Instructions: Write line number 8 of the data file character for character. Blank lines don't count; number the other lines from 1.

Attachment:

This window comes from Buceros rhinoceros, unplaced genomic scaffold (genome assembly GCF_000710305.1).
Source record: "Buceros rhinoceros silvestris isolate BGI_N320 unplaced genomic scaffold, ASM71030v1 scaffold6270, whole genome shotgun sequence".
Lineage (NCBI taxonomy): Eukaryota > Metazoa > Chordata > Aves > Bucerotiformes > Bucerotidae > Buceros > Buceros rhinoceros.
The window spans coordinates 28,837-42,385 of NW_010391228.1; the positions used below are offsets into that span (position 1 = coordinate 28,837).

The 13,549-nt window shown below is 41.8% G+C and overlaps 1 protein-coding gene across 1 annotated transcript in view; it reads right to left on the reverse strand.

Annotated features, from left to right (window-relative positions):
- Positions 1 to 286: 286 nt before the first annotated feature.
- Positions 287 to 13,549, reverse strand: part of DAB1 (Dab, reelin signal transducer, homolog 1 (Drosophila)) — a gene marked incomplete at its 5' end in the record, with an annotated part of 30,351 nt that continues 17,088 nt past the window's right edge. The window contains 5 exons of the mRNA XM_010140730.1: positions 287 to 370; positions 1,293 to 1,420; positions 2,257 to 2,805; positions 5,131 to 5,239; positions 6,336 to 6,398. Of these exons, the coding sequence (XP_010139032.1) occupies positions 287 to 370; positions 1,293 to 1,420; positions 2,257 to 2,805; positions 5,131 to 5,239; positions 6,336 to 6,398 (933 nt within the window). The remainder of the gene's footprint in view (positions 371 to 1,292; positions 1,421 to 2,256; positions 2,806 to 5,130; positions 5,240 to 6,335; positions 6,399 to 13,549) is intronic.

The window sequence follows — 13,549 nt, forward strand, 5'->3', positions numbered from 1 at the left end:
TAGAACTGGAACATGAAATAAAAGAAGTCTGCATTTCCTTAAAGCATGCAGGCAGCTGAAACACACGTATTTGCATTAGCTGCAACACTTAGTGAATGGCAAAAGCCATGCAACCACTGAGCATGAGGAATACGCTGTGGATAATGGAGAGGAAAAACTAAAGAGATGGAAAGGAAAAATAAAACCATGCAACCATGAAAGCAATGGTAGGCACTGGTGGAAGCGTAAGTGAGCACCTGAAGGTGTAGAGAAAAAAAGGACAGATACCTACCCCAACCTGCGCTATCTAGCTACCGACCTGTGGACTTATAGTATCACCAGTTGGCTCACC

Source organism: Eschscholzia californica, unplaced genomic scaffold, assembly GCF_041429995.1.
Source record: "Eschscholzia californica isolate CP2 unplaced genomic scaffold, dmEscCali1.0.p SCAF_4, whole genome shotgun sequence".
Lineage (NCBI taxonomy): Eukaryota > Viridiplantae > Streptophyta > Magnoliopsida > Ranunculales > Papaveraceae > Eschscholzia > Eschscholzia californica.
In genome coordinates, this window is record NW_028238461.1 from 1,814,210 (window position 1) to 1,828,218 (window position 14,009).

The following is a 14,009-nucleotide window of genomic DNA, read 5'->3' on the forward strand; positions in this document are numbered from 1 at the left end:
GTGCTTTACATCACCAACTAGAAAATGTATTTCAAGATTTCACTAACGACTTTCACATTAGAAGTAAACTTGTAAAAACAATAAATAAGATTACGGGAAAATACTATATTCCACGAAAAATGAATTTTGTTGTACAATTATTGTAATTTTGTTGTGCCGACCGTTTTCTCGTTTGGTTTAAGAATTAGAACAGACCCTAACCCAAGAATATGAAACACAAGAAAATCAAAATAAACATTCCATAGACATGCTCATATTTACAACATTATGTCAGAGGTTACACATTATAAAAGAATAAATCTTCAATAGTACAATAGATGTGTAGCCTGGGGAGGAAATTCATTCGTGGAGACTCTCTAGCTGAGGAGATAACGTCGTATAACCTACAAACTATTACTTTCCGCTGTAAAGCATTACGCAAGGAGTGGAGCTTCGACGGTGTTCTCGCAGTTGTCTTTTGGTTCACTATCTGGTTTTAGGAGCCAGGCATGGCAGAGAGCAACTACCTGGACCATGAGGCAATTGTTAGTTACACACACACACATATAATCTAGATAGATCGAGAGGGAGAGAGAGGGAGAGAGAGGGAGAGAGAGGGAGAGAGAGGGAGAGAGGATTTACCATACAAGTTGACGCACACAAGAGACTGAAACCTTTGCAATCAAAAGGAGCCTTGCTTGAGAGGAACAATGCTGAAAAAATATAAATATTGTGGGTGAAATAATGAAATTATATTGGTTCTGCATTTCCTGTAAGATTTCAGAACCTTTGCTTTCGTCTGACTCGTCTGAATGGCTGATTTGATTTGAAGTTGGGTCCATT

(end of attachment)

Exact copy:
- Positions 287 to 13,549, reverse strand: part of DAB1 (Dab, reelin signal transducer, homolog 1 (Drosophila)) — a gene marked incomplete at its 5' end in the record, with an annotated part of 30,351 nt that continues 17,088 nt past the window's right edge. The window contains 5 exons of the mRNA XM_010140730.1: positions 287 to 370; positions 1,293 to 1,420; positions 2,257 to 2,805; positions 5,131 to 5,239; positions 6,336 to 6,398. Of these exons, the coding sequence (XP_010139032.1) occupies positions 287 to 370; positions 1,293 to 1,420; positions 2,257 to 2,805; positions 5,131 to 5,239; positions 6,336 to 6,398 (933 nt within the window). The remainder of the gene's footprint in view (positions 371 to 1,292; positions 1,421 to 2,256; positions 2,806 to 5,130; positions 5,240 to 6,335; positions 6,399 to 13,549) is intronic.